The season of plays in The DOOR include Commonism (9 – 11 January) by northern theatre maker, Andy Smith and Norwegian, Amund Sjolie Sveen. Their performed conversation asks questions about nationality, theatre and politics.
After notching up over 200 performances internationally, actor Mark Lockyer brings his show, Living With The Lights On (22 – 26 January) to Birmingham – an hilarious, touching and utterly bonkers story of a life lived on the edge.
Armed with nothing but his own body and a chair, Lewis Doherty, brings thirty characters, a car chase and multi-man brawls to life in Wolf (11 – 13 February).
From the writer of the incredible hit play, Misty, Good Dog (6 – 9 March) by Arinzè Kene tells a delicately observed and fearless story about growing up and the everyday injustices.
In her personal response to the Nanjing Massacre of 1937, Jude Christian’s Nanjing (13 – 16 March) considers what it is to love one another while fighting hatred and how we can make sacrifices for pacifism. Finally, SparkPlug (10 – 13 April) is David Judge’s poetic, energetic one-man show that examines what family means in today’s society.
Theatrical treats for all the family include feline frivolity with The Cat In The Hat (26 February – 3 March) based Dr. Seuss’s famous book; a completely new theatre production of In The Night Garden Live (31 July – 4 August); adrenaline fuelled circus spectacular with Cirque Berserk! (19 – 24 February) and the ever-popular First Stages series of smaller, introductory plays for young children: Uncle’s Story Shop (19 January) and Little Gift (21 – 23 February).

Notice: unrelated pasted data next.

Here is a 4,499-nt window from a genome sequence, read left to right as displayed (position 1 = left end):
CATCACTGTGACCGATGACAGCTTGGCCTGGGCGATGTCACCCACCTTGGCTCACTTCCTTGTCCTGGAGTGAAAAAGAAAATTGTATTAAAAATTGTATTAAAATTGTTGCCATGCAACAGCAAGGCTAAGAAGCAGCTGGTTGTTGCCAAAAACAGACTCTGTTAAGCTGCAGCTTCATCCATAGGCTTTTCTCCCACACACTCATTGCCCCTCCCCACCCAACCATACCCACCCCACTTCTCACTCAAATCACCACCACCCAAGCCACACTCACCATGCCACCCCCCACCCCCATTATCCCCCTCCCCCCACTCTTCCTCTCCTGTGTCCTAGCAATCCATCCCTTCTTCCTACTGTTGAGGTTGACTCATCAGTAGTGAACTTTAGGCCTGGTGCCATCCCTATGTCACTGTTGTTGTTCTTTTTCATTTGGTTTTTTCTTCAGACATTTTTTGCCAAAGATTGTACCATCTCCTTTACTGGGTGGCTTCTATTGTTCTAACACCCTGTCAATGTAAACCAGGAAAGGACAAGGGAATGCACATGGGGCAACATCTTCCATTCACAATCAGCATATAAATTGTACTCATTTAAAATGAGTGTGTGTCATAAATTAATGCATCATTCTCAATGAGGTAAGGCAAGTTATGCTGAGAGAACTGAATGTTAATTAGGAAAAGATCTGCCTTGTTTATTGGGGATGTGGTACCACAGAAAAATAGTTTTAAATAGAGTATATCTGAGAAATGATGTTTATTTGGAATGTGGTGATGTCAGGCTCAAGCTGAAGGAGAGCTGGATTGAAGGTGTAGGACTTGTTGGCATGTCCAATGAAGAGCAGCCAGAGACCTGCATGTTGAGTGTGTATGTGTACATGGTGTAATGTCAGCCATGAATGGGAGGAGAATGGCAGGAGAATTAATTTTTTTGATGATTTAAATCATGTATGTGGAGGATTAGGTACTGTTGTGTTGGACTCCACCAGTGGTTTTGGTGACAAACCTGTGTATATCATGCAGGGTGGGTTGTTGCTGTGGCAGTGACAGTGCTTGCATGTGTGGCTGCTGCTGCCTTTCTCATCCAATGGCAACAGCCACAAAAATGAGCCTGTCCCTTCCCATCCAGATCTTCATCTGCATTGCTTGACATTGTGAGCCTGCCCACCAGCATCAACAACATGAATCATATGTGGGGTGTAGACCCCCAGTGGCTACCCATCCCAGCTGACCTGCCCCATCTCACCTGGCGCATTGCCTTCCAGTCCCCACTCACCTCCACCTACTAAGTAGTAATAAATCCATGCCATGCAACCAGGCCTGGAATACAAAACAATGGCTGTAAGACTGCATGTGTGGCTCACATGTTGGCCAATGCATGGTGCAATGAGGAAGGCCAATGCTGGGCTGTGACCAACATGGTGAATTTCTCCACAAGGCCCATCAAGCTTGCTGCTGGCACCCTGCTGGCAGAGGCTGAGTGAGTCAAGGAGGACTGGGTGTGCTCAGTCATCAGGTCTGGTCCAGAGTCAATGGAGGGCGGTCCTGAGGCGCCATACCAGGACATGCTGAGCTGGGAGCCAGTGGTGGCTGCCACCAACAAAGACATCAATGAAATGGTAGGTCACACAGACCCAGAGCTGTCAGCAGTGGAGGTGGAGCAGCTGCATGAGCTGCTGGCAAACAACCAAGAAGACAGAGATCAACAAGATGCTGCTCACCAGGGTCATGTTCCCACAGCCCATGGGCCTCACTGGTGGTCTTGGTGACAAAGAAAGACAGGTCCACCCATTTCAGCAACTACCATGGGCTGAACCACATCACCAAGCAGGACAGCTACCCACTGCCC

BE FESTIVAL, Birmingham’s European arts festival celebrates its 10th anniversary (2 – 6 July) with a production on The REP’s main stage, Deadtown (27 – 29 June) – a wild-west adventure combining theatre and film by one of Europe’s most innovative theatre companies, the Forman Brothers.
One-night only performances include Mark Kermode’s How Does It Feel (21 January); Geordie comedian, Carl Hutchinson’s new show, I Know I Shouldn’t Behave Like This (9 March); The Paper Cinema’s Macbeth (15 March); a stand-up double header with Sukh Ojla and Bryony Twydle (25 May) and a night of poetry and live music with Out-Spoken (12 January).
Tickets for Spring and Summer 2019 go on sale to members today with general booking opening on Wednesday 24 October. Box Office: 0121 236 4455 / birmingham-rep.co.uk